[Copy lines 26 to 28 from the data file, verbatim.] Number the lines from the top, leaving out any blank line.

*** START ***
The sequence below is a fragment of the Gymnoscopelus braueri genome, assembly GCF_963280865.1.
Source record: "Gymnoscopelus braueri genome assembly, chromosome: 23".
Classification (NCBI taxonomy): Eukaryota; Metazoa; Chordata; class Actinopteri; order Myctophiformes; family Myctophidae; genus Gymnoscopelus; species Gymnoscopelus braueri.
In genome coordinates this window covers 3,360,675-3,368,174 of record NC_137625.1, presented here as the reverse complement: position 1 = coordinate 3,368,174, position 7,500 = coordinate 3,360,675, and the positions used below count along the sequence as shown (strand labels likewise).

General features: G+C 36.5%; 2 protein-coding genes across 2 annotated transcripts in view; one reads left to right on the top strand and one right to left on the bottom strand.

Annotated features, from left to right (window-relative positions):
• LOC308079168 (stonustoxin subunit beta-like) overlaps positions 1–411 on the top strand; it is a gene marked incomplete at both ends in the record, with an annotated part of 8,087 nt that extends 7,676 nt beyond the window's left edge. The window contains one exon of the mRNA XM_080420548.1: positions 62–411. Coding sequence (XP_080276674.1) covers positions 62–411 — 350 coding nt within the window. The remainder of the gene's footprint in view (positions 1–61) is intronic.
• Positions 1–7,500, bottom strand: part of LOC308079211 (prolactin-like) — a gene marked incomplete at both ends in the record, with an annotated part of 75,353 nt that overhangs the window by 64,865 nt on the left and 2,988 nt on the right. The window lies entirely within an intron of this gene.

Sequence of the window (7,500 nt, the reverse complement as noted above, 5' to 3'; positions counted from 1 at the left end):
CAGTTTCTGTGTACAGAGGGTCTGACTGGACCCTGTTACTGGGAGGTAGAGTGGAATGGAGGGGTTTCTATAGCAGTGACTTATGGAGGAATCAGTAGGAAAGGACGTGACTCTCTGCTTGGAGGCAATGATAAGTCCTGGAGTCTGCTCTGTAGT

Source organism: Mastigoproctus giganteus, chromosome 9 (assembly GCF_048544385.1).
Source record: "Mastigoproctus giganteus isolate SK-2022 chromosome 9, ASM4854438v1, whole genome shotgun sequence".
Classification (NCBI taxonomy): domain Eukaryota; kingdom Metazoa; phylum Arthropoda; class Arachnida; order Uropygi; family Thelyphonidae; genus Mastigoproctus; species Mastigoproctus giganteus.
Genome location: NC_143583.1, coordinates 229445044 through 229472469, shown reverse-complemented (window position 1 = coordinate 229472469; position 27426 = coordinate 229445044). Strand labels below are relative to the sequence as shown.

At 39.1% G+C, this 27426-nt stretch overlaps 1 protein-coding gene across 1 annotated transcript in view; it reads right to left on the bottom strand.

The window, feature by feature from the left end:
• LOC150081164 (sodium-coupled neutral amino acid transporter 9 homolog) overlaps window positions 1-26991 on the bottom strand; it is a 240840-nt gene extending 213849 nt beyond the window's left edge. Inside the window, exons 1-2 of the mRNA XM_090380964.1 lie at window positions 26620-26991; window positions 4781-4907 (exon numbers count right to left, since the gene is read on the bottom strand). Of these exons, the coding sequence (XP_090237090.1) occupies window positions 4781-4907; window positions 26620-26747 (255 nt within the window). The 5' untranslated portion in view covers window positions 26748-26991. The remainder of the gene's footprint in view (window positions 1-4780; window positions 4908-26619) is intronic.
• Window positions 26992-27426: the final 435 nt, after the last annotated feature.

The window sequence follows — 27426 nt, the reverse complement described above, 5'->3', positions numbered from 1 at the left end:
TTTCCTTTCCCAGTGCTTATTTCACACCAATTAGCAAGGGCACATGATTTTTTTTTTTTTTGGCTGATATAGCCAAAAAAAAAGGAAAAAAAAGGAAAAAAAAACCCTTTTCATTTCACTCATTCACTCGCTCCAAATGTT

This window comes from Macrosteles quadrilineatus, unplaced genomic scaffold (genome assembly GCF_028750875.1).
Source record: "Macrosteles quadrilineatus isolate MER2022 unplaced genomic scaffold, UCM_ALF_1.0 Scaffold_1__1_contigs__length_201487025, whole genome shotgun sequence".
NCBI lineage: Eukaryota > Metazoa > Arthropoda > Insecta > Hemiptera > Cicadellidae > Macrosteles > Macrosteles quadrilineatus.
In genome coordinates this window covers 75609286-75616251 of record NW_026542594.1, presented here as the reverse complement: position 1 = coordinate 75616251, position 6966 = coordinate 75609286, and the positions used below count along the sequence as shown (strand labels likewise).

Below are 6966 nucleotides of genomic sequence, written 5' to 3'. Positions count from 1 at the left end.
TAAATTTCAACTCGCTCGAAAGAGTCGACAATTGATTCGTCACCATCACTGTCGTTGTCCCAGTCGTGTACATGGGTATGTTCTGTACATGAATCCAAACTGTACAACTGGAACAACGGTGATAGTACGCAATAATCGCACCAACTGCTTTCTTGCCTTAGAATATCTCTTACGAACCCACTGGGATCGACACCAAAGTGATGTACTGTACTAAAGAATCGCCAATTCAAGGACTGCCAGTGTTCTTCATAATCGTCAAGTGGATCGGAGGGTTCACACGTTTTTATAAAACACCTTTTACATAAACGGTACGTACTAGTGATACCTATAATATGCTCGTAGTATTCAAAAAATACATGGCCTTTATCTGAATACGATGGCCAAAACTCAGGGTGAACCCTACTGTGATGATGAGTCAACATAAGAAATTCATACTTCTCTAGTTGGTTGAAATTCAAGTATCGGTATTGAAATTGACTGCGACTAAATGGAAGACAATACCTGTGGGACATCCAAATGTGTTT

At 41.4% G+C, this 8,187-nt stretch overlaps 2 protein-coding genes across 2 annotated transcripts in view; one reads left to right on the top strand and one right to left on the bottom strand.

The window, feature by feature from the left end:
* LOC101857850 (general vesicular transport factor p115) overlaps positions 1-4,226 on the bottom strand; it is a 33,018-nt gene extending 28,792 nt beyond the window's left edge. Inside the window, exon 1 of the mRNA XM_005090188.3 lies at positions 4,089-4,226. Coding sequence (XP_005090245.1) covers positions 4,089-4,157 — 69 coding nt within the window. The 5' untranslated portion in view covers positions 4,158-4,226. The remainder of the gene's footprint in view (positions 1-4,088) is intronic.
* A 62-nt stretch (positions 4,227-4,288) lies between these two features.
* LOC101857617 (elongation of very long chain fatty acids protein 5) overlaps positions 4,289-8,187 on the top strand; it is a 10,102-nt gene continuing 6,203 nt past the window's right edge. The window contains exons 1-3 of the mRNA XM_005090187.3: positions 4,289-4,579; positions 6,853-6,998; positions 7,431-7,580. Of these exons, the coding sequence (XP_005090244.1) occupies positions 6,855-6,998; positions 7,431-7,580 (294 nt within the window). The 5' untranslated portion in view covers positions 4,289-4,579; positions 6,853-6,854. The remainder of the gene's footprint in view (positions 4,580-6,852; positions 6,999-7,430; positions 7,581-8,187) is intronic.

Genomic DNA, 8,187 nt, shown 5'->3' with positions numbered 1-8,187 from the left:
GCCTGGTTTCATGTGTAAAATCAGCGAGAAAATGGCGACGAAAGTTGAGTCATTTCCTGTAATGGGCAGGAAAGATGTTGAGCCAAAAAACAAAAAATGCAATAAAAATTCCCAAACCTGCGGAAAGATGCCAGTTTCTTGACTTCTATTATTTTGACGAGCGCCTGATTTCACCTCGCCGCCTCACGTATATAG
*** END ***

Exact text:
TAAATTTCAACTCGCTCGAAAGAGTCGACAATTGATTCGTCACCATCACTGTCGTTGTCCCAGTCGTGTACATGGGTATGTTCTGTACATGAATCCAAACTGTACAACTGGAACAACGGTGATAGTACGCAATAATCGCACCAACTGCTTTCTTGCCTTAGAATATCTCTTACGAACCCACTGGGATCGACACCAAAGTGATGTACTGTACTAAAGAATCGCCAATTCAAGGACTGCCAGTGTTCTTCATAATCGTCAAGTGGATCGGAGGGTTCACACGTTTTTATAAAACACCTTTTACATAAACGGTACGTACTAGTGATACCTATAATATGCTCGTAGTATTCAAAAAATACATGGCCTTTATCTGAATACGATGGCCAAAACTCAGGGTGAACCCTACTGTGATGATGAGTCAACATAAGAAATTCATACTTCTCTAGTTGGTTGAAATTCAAGTATCGGTATTGAAATTGACTGCGACTAAATGGAAGACAATACCTGTGGGACATCCAAATGTGTTT

At 41.4% G+C, this 8,187-nt stretch overlaps 2 protein-coding genes across 2 annotated transcripts in view; one reads left to right on the top strand and one right to left on the bottom strand.

The window, feature by feature from the left end: